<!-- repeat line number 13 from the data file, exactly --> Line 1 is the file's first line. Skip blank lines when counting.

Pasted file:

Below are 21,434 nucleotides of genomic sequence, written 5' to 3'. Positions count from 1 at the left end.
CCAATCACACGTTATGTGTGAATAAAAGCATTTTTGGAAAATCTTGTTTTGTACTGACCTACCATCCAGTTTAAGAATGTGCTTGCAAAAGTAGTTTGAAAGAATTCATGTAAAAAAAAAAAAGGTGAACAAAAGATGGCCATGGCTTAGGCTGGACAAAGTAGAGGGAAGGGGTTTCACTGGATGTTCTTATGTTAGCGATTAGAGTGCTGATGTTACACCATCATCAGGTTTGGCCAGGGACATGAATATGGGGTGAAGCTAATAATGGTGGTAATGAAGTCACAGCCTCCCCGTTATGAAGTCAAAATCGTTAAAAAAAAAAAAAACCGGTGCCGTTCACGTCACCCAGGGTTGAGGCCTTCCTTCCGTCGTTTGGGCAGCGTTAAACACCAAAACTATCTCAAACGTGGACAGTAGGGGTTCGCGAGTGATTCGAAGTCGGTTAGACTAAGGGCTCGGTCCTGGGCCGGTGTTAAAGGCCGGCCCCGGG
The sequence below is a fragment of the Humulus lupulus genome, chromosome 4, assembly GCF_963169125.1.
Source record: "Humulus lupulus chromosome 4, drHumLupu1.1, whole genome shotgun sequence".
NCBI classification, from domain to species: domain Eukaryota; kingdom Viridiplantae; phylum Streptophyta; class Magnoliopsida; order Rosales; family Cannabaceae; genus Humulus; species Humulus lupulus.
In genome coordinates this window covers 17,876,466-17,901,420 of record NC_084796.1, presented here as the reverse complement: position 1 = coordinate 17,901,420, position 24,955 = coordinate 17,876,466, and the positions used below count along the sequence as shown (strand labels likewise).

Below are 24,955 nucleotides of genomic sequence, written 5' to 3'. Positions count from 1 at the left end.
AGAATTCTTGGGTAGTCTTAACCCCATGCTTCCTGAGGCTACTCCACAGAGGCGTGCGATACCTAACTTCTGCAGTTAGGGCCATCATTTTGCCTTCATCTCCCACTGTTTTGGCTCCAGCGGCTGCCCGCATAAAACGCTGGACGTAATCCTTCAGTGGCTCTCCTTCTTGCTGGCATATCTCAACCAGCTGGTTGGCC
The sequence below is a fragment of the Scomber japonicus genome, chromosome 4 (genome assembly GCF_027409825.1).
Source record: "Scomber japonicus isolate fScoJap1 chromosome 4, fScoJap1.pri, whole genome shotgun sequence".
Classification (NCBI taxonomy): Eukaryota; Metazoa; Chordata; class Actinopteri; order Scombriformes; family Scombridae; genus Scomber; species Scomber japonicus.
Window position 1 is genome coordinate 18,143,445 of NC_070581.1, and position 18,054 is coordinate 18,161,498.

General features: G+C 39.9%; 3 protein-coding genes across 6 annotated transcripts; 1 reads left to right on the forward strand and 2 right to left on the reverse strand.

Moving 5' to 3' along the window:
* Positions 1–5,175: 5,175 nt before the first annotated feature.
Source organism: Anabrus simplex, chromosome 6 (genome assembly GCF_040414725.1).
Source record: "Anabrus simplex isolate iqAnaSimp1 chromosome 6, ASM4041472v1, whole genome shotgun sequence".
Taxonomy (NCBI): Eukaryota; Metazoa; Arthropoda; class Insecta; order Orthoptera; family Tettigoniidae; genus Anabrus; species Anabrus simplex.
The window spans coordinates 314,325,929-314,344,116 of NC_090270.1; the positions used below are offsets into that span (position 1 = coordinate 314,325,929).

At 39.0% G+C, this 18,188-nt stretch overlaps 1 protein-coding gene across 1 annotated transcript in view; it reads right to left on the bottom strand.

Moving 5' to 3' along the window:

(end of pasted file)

General features: G+C 39.9%; 3 protein-coding genes across 6 annotated transcripts; 1 reads left to right on the forward strand and 2 right to left on the reverse strand.